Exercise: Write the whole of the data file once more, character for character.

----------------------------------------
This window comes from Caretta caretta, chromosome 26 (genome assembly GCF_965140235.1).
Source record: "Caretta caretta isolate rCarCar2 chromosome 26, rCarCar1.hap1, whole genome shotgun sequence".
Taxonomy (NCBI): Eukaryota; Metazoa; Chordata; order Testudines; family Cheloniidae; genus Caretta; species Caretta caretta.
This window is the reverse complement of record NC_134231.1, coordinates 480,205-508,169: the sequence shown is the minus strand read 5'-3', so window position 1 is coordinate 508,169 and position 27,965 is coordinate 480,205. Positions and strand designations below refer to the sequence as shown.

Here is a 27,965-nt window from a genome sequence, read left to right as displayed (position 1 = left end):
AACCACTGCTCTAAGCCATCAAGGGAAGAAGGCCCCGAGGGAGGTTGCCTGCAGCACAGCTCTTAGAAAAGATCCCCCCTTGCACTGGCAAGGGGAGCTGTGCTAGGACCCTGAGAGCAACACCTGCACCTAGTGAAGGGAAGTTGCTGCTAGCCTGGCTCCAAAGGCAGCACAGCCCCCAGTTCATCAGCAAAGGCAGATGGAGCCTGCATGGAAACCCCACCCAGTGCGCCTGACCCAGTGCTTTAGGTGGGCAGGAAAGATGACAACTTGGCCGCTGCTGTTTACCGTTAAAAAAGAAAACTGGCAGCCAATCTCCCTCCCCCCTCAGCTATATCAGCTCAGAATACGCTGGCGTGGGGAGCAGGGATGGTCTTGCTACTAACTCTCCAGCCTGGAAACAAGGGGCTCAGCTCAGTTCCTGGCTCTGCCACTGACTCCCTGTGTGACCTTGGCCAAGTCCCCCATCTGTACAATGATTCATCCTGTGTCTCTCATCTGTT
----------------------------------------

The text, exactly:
This window comes from Caretta caretta, chromosome 26 (genome assembly GCF_965140235.1).
Source record: "Caretta caretta isolate rCarCar2 chromosome 26, rCarCar1.hap1, whole genome shotgun sequence".
Taxonomy (NCBI): Eukaryota; Metazoa; Chordata; order Testudines; family Cheloniidae; genus Caretta; species Caretta caretta.
This window is the reverse complement of record NC_134231.1, coordinates 480,205-508,169: the sequence shown is the minus strand read 5'-3', so window position 1 is coordinate 508,169 and position 27,965 is coordinate 480,205. Positions and strand designations below refer to the sequence as shown.

Here is a 27,965-nt window from a genome sequence, read left to right as displayed (position 1 = left end):
AACCACTGCTCTAAGCCATCAAGGGAAGAAGGCCCCGAGGGAGGTTGCCTGCAGCACAGCTCTTAGAAAAGATCCCCCCTTGCACTGGCAAGGGGAGCTGTGCTAGGACCCTGAGAGCAACACCTGCACCTAGTGAAGGGAAGTTGCTGCTAGCCTGGCTCCAAAGGCAGCACAGCCCCCAGTTCATCAGCAAAGGCAGATGGAGCCTGCATGGAAACCCCACCCAGTGCGCCTGACCCAGTGCTTTAGGTGGGCAGGAAAGATGACAACTTGGCCGCTGCTGTTTACCGTTAAAAAAGAAAACTGGCAGCCAATCTCCCTCCCCCCTCAGCTATATCAGCTCAGAATACGCTGGCGTGGGGAGCAGGGATGGTCTTGCTACTAACTCTCCAGCCTGGAAACAAGGGGCTCAGCTCAGTTCCTGGCTCTGCCACTGACTCCCTGTGTGACCTTGGCCAAGTCCCCCATCTGTACAATGATTCATCCTGTGTCTCTCATCTGTT